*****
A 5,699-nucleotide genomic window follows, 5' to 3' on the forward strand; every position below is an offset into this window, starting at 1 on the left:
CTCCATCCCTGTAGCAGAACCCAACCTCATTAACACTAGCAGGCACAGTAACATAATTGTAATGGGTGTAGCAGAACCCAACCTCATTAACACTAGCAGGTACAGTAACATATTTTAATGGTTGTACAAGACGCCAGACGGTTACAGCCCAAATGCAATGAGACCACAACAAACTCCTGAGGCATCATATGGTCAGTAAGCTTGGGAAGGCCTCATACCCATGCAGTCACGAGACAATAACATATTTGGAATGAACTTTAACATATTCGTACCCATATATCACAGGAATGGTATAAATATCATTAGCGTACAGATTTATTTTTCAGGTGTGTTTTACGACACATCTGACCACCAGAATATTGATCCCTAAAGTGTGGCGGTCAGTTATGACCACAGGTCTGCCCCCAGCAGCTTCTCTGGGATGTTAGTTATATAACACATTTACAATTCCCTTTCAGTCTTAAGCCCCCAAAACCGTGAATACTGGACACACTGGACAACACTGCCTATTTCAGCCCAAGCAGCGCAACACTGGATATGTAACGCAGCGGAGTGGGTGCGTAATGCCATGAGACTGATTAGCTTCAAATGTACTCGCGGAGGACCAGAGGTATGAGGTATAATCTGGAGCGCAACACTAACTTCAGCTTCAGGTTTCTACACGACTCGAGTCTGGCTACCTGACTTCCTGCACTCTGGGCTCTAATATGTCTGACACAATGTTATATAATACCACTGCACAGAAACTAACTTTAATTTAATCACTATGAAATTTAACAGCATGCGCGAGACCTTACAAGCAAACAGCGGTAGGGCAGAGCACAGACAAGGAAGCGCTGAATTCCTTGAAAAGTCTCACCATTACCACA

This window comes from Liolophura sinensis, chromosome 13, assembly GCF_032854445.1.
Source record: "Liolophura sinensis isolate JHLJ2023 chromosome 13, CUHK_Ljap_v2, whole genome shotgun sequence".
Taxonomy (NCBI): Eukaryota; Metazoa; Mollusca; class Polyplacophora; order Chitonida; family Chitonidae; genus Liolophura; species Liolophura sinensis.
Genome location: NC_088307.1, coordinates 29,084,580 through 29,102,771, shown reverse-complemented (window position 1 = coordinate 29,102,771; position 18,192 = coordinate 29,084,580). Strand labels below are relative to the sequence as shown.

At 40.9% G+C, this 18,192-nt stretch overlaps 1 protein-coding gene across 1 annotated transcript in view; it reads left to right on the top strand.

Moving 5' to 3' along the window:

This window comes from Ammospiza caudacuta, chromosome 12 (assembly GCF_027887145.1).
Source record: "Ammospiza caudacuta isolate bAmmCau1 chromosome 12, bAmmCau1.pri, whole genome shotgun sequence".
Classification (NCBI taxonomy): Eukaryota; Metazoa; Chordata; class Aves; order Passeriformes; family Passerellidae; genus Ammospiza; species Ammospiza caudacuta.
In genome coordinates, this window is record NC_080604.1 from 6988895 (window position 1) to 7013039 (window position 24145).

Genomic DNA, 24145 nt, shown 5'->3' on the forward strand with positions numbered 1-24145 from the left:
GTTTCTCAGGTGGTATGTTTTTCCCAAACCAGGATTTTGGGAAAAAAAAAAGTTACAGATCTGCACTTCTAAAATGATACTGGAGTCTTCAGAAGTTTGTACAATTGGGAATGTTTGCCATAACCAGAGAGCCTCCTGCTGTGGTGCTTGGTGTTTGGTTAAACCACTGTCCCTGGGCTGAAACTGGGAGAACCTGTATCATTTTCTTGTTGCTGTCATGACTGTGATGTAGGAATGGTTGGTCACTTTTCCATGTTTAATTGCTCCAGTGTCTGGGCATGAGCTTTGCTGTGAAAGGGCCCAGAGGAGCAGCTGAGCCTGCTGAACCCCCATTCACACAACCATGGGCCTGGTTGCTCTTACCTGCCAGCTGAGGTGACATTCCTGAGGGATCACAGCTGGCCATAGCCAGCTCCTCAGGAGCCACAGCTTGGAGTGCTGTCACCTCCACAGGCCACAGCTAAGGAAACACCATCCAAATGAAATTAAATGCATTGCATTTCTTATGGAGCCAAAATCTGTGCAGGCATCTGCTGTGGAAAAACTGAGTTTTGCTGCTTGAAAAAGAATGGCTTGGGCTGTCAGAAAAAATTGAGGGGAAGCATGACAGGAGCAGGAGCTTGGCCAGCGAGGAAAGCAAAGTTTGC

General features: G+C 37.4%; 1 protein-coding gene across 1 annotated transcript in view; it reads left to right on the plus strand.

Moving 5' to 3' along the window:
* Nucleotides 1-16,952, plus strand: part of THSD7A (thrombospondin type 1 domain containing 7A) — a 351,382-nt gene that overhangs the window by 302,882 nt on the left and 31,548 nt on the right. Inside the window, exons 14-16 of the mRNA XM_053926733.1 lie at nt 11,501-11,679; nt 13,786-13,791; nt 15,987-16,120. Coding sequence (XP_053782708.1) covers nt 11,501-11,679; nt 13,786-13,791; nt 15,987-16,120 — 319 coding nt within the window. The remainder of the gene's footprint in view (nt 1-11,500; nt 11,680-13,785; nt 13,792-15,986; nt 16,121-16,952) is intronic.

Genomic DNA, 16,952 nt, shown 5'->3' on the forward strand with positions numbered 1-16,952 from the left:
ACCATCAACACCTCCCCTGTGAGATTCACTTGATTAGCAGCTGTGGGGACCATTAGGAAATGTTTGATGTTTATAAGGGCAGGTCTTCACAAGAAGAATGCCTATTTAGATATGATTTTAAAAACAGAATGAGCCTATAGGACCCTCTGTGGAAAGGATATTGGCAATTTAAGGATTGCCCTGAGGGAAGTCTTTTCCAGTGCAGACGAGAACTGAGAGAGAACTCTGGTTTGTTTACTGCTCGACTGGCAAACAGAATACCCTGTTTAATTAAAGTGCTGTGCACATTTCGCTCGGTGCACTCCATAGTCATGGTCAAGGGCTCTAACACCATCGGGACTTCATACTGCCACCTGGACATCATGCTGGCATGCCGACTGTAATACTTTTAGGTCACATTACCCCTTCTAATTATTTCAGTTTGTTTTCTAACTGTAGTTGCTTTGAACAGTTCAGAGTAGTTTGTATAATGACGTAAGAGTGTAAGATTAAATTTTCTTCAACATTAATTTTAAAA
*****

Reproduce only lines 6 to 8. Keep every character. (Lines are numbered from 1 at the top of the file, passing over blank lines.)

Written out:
Genome location: NC_088307.1, coordinates 29,084,580 through 29,102,771, shown reverse-complemented (window position 1 = coordinate 29,102,771; position 18,192 = coordinate 29,084,580). Strand labels below are relative to the sequence as shown.

At 40.9% G+C, this 18,192-nt stretch overlaps 1 protein-coding gene across 1 annotated transcript in view; it reads left to right on the top strand.

Moving 5' to 3' along the window: